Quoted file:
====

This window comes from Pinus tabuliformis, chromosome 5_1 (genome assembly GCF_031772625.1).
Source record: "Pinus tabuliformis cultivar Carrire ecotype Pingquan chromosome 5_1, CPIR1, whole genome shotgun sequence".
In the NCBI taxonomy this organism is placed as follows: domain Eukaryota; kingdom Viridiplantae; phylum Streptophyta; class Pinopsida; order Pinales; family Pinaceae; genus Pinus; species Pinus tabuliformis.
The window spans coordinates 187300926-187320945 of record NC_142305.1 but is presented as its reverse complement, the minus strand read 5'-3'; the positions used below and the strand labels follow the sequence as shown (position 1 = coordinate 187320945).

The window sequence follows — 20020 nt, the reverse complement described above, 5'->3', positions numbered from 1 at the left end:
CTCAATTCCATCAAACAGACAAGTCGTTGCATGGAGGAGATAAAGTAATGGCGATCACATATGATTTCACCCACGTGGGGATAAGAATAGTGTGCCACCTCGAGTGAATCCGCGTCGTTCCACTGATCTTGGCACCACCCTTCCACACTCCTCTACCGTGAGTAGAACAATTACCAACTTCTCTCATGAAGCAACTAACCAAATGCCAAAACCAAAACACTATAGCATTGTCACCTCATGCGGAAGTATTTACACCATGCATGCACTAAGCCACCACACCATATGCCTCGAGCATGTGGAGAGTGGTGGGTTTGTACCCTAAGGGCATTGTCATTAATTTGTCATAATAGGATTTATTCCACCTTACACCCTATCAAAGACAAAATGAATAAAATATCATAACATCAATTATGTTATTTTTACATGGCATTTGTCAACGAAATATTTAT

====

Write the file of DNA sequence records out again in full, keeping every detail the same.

This window comes from Pinus tabuliformis, chromosome 5_1 (genome assembly GCF_031772625.1).
Source record: "Pinus tabuliformis cultivar Carrire ecotype Pingquan chromosome 5_1, CPIR1, whole genome shotgun sequence".
In the NCBI taxonomy this organism is placed as follows: domain Eukaryota; kingdom Viridiplantae; phylum Streptophyta; class Pinopsida; order Pinales; family Pinaceae; genus Pinus; species Pinus tabuliformis.
The window spans coordinates 187300926-187320945 of record NC_142305.1 but is presented as its reverse complement, the minus strand read 5'-3'; the positions used below and the strand labels follow the sequence as shown (position 1 = coordinate 187320945).

The window sequence follows — 20020 nt, the reverse complement described above, 5'->3', positions numbered from 1 at the left end:
CTCAATTCCATCAAACAGACAAGTCGTTGCATGGAGGAGATAAAGTAATGGCGATCACATATGATTTCACCCACGTGGGGATAAGAATAGTGTGCCACCTCGAGTGAATCCGCGTCGTTCCACTGATCTTGGCACCACCCTTCCACACTCCTCTACCGTGAGTAGAACAATTACCAACTTCTCTCATGAAGCAACTAACCAAATGCCAAAACCAAAACACTATAGCATTGTCACCTCATGCGGAAGTATTTACACCATGCATGCACTAAGCCACCACACCATATGCCTCGAGCATGTGGAGAGTGGTGGGTTTGTACCCTAAGGGCATTGTCATTAATTTGTCATAATAGGATTTATTCCACCTTACACCCTATCAAAGACAAAATGAATAAAATATCATAACATCAATTATGTTATTTTTACATGGCATTTGTCAACGAAATATTTAT